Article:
Bristol was a large sidewheel steamer launched in 1866 by William H. Webb of New York for the Merchants Steamship Company. One of Narragansett Bay's so-called "floating palaces", the luxuriously outfitted Bristol and her sister ship Providence, each of which could carry up to 1,200 passengers, were installed with the largest engines then built in the United States, and were considered to be amongst the finest American-built vessels of their era.
Both ships would spend their entire careers steaming between New York and various destinations in and around Narragansett Bay, Rhode Island. Bristol was eventually destroyed by a fire while in port in 1888.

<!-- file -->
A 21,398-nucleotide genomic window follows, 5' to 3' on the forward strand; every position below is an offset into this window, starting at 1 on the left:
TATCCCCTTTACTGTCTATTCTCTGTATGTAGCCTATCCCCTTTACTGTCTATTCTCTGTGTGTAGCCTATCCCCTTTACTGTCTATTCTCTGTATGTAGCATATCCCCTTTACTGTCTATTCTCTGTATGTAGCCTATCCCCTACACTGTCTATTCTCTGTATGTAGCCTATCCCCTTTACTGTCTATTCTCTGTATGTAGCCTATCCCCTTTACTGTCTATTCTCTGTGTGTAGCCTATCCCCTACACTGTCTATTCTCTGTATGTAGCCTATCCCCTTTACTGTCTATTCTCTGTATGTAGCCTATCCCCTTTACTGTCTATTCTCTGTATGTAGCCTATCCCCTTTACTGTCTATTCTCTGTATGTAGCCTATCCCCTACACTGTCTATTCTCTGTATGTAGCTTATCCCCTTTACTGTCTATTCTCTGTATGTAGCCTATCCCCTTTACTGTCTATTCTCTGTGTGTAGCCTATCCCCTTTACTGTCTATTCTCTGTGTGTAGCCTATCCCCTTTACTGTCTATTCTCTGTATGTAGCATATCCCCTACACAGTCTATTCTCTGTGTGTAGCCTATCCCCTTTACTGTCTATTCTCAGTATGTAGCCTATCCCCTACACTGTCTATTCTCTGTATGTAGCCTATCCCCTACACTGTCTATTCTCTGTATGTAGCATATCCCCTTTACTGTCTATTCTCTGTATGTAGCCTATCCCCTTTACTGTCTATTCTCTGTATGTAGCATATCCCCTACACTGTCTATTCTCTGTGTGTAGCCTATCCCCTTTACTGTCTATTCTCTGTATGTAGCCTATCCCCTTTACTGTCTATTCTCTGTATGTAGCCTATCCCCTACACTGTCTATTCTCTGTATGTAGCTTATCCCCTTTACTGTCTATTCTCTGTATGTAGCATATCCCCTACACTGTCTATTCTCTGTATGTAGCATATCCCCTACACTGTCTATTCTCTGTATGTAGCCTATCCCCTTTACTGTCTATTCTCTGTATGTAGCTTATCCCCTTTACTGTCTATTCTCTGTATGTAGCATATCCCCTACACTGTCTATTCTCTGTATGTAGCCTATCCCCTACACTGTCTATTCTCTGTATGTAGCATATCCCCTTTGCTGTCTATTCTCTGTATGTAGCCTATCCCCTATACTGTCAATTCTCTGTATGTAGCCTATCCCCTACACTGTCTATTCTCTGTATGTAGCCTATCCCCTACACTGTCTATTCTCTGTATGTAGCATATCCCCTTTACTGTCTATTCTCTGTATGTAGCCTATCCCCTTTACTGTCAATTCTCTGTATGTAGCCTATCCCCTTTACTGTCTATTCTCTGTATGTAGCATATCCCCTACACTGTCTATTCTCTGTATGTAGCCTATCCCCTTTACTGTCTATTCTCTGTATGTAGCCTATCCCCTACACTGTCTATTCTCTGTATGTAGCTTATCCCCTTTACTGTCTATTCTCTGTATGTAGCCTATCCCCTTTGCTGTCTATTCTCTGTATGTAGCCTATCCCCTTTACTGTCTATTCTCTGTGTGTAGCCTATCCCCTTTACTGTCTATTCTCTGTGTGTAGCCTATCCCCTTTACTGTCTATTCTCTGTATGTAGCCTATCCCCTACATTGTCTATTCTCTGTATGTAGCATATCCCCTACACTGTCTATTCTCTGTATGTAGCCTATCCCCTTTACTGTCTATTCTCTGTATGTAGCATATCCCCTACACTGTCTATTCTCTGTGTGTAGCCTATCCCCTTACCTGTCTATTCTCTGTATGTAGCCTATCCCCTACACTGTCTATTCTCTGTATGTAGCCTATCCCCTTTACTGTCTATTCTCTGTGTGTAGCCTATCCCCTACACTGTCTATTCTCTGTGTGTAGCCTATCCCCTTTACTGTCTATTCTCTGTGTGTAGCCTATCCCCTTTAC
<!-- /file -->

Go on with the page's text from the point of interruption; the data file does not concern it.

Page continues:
Bristol and Providence owed their existence to a short-lived company known as the Merchants Steamship Company, which placed the initial order for the vessels with the Webb shipyard in about 1865. Merchants Steamship was an amalgamation of three existing Narragansett Bay shipping lines, the Commercial Line, Neptune Line and Stonington Line. The Company intended to run the two steamers between New York and Bristol, Rhode Island in competition with the Fall River Line, which ran a similar service from New York to Fall River, Massachusetts (both Lines then linking up to railway lines that continued on to Boston).
Bristol was first settled in 1681 as Buckingham (for Buckingham, England). It was originally used as a port and dock. Bristol is rich in history, boasting many historic and restored houses that line the streets of Radcliffe and Mill.
From its earliest days Bristol was a center of milling. With the building of the Delaware Canal and the Pennsylvania Railroad it became a center of transportation and an attractive location for industry.